Last Updated on January 14, 2023 by newseditor
Non-Fungible Tokens (NFTs) are the trendiest assets in the decentralized finance (DeFi) industry. NFTs serve various including lending. NFT lending is using your NFT as collateral for a loan in return for an instant cryptocurrency payout. Additionally, it addresses liquidity, the biggest issue facing the asset class. NFT lending uses on-chain smart contracts. NFT lending seeks to address the illiquidity issue facing NFTs. It provides a market where NFT owners could mortgage their NFTs in exchange for cryptocurrencies or fiat.
The NFT Lending Process
The owner of the NFT (the borrower) first visits a lending site to submit a request for a cryptocurrency loan using their NFTs as collateral. Then, the borrower’s NFTs are posted on the platform’s marketplace after accepting the terms and conditions.
A lender accesses the site and peruses the marketplace’s NFTs. Since NFTs are more volatile than traditional loans, lenders on an NFT lending platform are allowed to specify the loan terms. The loan terms include the amount they are willing to lend against the NFT offered as collateral, the interest rate they should receive, and the time frame for repayment.
The lender will then send the borrower a loan offer and the conditions and wait for them to be accepted or rejected. The NFT lending platform will lock in the borrower’s NFT once they accept a particular lender’s offer since it is now loan collateral.
Borrowers will get their NFTs back when they repay the lender for their cryptocurrency loan plus interest. Nevertheless, most NFT lending platforms will pass the NFT to the lender if the borrower doesn’t pay back the loan.
Types of NFT Lending
There are numerous types of NFT lending platforms and protocols in the crypto world. The counterparty for users is one of the primary distinctions between NFT lending protocols. The major types of NFT lending protocols include:
- Peer-to-Peer NFT Lending
Users may do business with one another directly using this system. The agreement is finalized if both parties accept the conditions. For instance, a borrower who has received a loan offer posts an NFT on NFTfi as collateral. The collateral will be kept in a digital vault under certain terms and circumstances. The borrower will get wrapped Ether (WETH) or DAI. Borrowers get their NFT when they pay off their loans and interest within the agreed-upon time frame, just as lenders recover their investment plus interest. Users have access to several different NFT series for P2P transactions.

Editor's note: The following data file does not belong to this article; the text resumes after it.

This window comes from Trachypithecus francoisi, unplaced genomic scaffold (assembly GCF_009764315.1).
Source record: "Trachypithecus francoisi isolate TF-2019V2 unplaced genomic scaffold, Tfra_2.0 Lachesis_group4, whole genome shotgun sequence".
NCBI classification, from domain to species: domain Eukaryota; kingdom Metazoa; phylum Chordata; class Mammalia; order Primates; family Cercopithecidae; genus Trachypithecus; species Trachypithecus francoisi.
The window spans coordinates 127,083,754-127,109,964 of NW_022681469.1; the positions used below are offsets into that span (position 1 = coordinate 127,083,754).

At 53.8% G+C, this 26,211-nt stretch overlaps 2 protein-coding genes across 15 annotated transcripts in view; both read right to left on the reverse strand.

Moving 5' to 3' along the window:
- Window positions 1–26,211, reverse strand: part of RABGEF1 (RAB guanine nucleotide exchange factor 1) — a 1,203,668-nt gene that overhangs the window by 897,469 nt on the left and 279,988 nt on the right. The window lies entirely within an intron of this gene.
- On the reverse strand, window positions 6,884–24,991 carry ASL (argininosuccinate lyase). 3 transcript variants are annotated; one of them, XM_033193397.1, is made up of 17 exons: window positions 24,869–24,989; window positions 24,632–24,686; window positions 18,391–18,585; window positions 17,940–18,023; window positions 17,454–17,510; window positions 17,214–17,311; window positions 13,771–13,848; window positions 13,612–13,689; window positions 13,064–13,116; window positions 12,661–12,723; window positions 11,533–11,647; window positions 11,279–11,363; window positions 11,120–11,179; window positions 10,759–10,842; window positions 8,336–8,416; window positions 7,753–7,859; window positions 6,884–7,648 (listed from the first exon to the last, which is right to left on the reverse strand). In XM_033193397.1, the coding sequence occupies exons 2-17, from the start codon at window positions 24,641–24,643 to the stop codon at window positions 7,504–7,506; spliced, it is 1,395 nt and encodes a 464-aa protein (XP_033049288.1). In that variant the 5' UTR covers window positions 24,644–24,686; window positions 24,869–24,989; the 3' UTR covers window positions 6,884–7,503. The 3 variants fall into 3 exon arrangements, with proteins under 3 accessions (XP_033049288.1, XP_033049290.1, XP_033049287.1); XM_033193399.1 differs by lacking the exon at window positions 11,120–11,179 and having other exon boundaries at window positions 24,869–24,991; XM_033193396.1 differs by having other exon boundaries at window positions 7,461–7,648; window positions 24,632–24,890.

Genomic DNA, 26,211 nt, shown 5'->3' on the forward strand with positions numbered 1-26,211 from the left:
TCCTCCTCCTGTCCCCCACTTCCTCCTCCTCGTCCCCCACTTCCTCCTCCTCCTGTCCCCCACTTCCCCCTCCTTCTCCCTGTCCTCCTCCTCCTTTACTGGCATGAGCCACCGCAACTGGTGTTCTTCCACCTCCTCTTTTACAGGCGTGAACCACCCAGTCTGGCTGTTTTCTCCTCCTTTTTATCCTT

- Peer-to-Protocol NFT Lending
Peer-to-Protocol NFT lending is synonymous with DeFi lending protocols, where native assets are borrowed directly from lenders. Peer-to-peer systems require liquidity providers (LPs) to deposit tokens into pools. By moving their NFTs into accessible vaults, the borrowers may have access to liquidity.
GenDAO uses this concept to provide NFT loans. It obtains floor pricing information from OpenSea using Chainlink oracles.
- Non-Fungible Debt Positions
Borrowers must lock their NFT assets in non-fungible debt positions to be eligible for artificial stablecoin loans like those offered by MakerDAO. However, lenders may also provide PUSD liquidity or convert PUSD into other tokens to create income on DeFi networks. In addition, to be eligible for DAI loans, borrowers must secure ETH as collateral, which MakerDAO has been doing via using collateralized debt position lending.
Risks in NFT Lending
Although the idea of NFT loans seems perfect in principle, it is far from the case in practice. First, defaulting on debts requires selling your NFT cheaply, which is bad for borrowers. Loan-to-value ratios as low as 30–50% are possible. Additionally, since NFTs are non-fungible, borrowers would be unable to cover their positions in the event of a margin call. Moreover, the hazards inherent with DeFi, such as hacking, theft, and even rug pulling, also affect NFT lending markets.
NFT lending is a great way for borrowers to get loans and for lenders to make money. Also, NFT lending can solve liquidity problems in the NFT space.